The Doppler effect is also known as the Doppler shift is the change in the frequency of a wave to an observer relative to the moving wave source. The reason for the Doppler effect is that when the source of the waves is moving towards the observer, each successive wave crest is emitted from a position closer to the observer than the crest of the previous wave. Therefore, each wave takes slightly less time to reach the observer than the previous wave. Hence, the time between the arrivals of successive wave crests at the observer is reduced, causing an increase in the frequency.

The change in the apparent frequency of sound as heard by the listener due to the relative motion between the source and the listener was first studied by Austrian physicist Doppler and is called the Doppler's effect.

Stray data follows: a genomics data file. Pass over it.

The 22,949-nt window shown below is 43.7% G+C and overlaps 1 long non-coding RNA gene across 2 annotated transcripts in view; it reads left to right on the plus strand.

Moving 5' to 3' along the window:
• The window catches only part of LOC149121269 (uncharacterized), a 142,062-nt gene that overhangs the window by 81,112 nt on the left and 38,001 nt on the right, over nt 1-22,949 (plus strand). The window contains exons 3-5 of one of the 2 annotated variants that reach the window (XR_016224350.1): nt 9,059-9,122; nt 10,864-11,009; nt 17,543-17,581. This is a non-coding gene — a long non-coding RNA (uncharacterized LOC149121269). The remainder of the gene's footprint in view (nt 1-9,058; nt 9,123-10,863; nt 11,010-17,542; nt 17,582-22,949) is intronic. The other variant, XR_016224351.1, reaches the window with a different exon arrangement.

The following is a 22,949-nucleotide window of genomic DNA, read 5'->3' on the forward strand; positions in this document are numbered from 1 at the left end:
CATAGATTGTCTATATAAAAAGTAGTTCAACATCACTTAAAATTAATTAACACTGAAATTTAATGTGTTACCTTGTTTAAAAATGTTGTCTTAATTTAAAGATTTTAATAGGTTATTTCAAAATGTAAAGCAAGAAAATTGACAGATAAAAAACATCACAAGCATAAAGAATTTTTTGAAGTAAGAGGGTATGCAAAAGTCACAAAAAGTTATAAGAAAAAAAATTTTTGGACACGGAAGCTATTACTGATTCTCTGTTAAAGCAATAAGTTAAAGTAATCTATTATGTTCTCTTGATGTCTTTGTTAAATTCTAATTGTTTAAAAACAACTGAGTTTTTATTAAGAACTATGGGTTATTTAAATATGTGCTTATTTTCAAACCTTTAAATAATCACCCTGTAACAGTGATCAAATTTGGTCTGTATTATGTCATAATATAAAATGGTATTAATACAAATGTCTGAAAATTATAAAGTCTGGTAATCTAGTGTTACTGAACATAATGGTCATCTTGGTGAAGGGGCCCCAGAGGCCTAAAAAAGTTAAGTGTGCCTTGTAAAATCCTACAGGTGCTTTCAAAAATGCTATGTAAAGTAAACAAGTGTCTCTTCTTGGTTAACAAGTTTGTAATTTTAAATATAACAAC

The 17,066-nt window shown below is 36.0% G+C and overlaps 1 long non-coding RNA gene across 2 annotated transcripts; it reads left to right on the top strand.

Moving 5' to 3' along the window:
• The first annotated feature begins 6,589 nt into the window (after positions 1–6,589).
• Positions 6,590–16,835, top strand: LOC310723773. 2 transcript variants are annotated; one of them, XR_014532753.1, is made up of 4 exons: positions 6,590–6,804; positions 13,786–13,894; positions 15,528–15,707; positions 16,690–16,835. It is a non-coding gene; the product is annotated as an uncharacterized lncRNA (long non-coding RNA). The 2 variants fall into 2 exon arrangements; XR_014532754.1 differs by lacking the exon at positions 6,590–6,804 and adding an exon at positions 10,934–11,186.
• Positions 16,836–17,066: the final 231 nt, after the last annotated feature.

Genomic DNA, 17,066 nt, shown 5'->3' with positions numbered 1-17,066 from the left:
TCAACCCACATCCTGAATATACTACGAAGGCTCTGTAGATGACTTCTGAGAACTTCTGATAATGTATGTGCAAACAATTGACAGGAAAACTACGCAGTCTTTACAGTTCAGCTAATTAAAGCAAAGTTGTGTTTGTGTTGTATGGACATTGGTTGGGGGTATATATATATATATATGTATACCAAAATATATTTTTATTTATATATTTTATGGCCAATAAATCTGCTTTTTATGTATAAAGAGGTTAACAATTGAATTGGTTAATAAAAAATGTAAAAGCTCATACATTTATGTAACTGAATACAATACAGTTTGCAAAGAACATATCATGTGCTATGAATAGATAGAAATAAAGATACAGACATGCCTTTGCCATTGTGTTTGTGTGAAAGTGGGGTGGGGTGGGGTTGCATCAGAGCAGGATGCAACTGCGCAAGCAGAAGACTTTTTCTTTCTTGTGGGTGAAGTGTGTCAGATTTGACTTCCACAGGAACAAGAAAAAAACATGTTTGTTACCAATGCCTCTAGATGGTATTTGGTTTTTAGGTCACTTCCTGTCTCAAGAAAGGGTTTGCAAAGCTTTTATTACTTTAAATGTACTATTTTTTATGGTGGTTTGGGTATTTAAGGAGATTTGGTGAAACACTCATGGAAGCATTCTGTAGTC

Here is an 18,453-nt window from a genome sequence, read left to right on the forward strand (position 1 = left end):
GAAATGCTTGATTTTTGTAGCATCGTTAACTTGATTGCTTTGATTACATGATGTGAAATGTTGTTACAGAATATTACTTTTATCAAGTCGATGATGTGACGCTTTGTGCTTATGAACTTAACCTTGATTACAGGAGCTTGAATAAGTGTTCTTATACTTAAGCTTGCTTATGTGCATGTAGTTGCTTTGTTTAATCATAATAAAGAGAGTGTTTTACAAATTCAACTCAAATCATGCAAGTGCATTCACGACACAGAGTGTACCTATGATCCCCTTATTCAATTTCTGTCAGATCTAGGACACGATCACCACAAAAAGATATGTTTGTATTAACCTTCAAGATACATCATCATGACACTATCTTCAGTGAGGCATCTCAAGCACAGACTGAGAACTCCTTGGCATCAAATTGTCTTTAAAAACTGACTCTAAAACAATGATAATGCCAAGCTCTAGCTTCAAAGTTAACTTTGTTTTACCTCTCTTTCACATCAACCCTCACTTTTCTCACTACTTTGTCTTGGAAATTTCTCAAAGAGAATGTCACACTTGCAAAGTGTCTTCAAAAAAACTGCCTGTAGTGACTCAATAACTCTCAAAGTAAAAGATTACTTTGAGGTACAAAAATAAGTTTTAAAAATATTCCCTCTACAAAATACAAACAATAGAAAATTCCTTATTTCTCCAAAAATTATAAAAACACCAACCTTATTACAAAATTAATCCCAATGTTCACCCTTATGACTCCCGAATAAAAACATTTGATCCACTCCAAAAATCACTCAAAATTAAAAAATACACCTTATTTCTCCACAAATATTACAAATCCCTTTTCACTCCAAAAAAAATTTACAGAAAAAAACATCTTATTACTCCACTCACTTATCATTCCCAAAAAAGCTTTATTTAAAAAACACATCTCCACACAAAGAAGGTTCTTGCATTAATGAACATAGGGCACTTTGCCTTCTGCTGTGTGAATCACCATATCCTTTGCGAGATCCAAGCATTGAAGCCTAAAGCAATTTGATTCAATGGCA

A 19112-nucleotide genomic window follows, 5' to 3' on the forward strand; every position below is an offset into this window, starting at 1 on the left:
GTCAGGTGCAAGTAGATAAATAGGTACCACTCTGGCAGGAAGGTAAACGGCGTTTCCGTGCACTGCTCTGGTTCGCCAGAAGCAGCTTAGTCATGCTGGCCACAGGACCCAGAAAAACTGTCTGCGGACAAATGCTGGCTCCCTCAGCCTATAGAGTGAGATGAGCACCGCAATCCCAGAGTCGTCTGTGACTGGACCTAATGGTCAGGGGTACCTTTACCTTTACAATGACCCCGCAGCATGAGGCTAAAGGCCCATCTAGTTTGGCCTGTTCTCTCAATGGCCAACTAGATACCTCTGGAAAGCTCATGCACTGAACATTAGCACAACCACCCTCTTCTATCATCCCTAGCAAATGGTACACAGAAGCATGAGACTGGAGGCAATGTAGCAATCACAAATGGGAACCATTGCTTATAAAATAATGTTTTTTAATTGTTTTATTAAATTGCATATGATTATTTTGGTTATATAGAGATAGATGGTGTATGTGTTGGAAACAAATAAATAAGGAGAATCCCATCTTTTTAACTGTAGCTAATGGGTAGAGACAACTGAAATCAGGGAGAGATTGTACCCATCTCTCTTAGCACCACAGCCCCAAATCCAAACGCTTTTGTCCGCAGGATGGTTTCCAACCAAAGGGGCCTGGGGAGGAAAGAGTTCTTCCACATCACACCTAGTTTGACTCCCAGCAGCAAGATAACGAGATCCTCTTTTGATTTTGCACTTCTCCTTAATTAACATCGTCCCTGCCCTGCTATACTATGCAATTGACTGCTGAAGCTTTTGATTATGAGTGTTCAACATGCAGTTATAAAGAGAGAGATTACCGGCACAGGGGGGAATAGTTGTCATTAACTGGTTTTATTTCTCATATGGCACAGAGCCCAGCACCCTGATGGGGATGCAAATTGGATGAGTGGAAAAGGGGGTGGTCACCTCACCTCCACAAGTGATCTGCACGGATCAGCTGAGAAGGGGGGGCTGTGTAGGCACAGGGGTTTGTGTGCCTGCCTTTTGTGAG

Let us consider, source S is moving towards observer with velocity u_{s} an observer O is moving towards the source with the velocity u_{o}, then

The velocity of wave relative to the observer, v' = v + u_{o}

And the apparent wavelength, \(\lambda'=\frac{v-u_s}f\)

But, we have,

\(f'=\frac{v'}{\lambda'}=\frac{v+u_o}{(v-u_s)/f}=\left(\frac{v+u_0}{v-u_s}\right)\times f\)

So, the frequency of wave increases. In such case as \(v+u_0>v-u_s\)